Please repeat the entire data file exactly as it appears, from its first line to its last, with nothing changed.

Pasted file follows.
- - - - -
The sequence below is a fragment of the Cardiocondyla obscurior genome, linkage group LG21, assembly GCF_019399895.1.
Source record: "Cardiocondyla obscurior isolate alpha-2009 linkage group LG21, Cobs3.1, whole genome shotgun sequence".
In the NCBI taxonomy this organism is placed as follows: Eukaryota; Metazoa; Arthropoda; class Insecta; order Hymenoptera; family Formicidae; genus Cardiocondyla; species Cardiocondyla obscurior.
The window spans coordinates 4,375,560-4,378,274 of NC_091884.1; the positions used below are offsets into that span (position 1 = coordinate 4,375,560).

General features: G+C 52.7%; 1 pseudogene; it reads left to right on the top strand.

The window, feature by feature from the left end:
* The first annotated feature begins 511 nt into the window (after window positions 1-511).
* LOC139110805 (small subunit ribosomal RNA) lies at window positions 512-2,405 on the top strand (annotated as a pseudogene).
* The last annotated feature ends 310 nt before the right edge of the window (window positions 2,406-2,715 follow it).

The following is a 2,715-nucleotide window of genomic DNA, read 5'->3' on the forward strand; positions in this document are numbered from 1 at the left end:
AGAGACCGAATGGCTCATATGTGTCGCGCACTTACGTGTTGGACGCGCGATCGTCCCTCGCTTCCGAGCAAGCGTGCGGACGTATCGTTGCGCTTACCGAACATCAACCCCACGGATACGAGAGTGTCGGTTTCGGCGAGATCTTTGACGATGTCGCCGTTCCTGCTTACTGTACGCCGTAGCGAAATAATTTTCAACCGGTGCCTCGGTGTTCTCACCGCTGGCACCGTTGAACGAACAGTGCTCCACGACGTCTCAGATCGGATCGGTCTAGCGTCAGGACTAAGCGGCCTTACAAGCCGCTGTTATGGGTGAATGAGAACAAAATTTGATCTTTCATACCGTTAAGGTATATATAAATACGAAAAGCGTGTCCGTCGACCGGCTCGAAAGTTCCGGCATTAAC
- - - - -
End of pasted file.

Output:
The sequence below is a fragment of the Cardiocondyla obscurior genome, linkage group LG21, assembly GCF_019399895.1.
Source record: "Cardiocondyla obscurior isolate alpha-2009 linkage group LG21, Cobs3.1, whole genome shotgun sequence".
In the NCBI taxonomy this organism is placed as follows: Eukaryota; Metazoa; Arthropoda; class Insecta; order Hymenoptera; family Formicidae; genus Cardiocondyla; species Cardiocondyla obscurior.
The window spans coordinates 4,375,560-4,378,274 of NC_091884.1; the positions used below are offsets into that span (position 1 = coordinate 4,375,560).

General features: G+C 52.7%; 1 pseudogene; it reads left to right on the top strand.

The window, feature by feature from the left end:
* The first annotated feature begins 511 nt into the window (after window positions 1-511).
* LOC139110805 (small subunit ribosomal RNA) lies at window positions 512-2,405 on the top strand (annotated as a pseudogene).
* The last annotated feature ends 310 nt before the right edge of the window (window positions 2,406-2,715 follow it).

The following is a 2,715-nucleotide window of genomic DNA, read 5'->3' on the forward strand; positions in this document are numbered from 1 at the left end:
AGAGACCGAATGGCTCATATGTGTCGCGCACTTACGTGTTGGACGCGCGATCGTCCCTCGCTTCCGAGCAAGCGTGCGGACGTATCGTTGCGCTTACCGAACATCAACCCCACGGATACGAGAGTGTCGGTTTCGGCGAGATCTTTGACGATGTCGCCGTTCCTGCTTACTGTACGCCGTAGCGAAATAATTTTCAACCGGTGCCTCGGTGTTCTCACCGCTGGCACCGTTGAACGAACAGTGCTCCACGACGTCTCAGATCGGATCGGTCTAGCGTCAGGACTAAGCGGCCTTACAAGCCGCTGTTATGGGTGAATGAGAACAAAATTTGATCTTTCATACCGTTAAGGTATATATAAATACGAAAAGCGTGTCCGTCGACCGGCTCGAAAGTTCCGGCATTAAC